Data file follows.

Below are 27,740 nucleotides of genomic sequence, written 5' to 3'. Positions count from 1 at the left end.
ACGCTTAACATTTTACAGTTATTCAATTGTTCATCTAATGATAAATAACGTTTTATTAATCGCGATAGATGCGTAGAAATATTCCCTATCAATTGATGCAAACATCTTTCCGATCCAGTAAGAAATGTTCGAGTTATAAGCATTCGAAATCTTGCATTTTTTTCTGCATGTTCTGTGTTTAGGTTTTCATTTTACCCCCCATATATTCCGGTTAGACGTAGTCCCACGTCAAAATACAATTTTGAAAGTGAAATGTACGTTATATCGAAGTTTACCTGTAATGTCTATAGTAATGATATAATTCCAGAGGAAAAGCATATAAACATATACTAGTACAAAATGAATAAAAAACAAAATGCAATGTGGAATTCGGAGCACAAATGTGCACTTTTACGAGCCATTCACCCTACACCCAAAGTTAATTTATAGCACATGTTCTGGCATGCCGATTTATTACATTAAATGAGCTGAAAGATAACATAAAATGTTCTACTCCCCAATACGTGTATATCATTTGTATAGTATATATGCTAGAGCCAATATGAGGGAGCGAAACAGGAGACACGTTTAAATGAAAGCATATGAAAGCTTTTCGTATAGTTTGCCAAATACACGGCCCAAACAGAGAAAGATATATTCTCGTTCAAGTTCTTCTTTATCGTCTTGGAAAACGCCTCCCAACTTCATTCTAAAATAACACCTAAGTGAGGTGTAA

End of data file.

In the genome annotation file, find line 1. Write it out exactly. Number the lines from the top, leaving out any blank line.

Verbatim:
Below are 27,740 nucleotides of genomic sequence, written 5' to 3'. Positions count from 1 at the left end.